Spatiotemporal patterns in pertussis incidence — United States, 2000–2017

  • Public health surveillance
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Background:
Pertussis, or whooping cough, is a highly contagious, vaccine-preventable respiratory disease. Historically, pertussis incidence was cyclic with peaks in disease every 3-5 years. In the United States, reported pertussis has increased over the past few decades despite high vaccination coverage; however, there is no clear national spatiotemporal pattern. We aimed to assess: 1) the spatiotemporal distribution of pertussis in the United States, and 2) whether geographically distinct areas share similar temporal patterns.

Methods:
We used pertussis cases reported through the National Notifiable Diseases Surveillance System, and county population estimates from the U.S. Census Bureau, for 2000-2017. County-level case counts were aggregated by month. To assess the distribution of pertussis cases, and identify spatiotemporal clusters during our study period, we used Kulldorf’s spatiotemporal scan statistic (p<0.01). For each cluster of identified counties, wavelet analysis was used to quantify the timing and periodicity of pertussis incidence.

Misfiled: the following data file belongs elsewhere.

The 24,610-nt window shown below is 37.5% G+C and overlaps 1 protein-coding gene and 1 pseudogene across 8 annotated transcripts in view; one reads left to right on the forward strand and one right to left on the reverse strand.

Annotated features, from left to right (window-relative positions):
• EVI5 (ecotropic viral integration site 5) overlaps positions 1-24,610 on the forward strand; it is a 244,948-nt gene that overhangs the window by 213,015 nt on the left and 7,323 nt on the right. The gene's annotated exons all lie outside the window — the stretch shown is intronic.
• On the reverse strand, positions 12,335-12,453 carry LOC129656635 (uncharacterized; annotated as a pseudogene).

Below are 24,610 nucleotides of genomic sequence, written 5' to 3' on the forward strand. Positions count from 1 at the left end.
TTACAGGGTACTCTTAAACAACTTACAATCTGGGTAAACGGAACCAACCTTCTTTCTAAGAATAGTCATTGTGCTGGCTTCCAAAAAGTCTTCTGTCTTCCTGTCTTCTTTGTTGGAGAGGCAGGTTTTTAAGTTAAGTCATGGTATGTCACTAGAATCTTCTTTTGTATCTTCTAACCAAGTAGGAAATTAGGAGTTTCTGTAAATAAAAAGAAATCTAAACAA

Results:
National pertussis incidence over 2000-2017 averaged 6.4 cases/100,000 annually with peaks in 2004-2005, 2010, 2012, and 2014. We detected spatiotemporal clusters of high pertussis incidence, with the geographically largest clusters in the East North Central (relative risk (RR) of disease within cluster compared to outside: 3.9), New England (RR: 3.1), and northern Mountain regions (RR: 2.4). On average, clusters spanned 24 (1-331) counties and lasted 28 (4-108) months. Although there was substantial variability in the temporal pattern for each cluster, spatially distinct areas can be grouped by similar dominant periods of 12 months or >20 months.

Conclusion:
Pertussis has disproportionately affected certain areas across the nation. A better understanding of the current spatiotemporal patterns of pertussis across the United States will allow us to better characterize current epidemiology, potentially helping predict and plan for the occurrence of future outbreaks.

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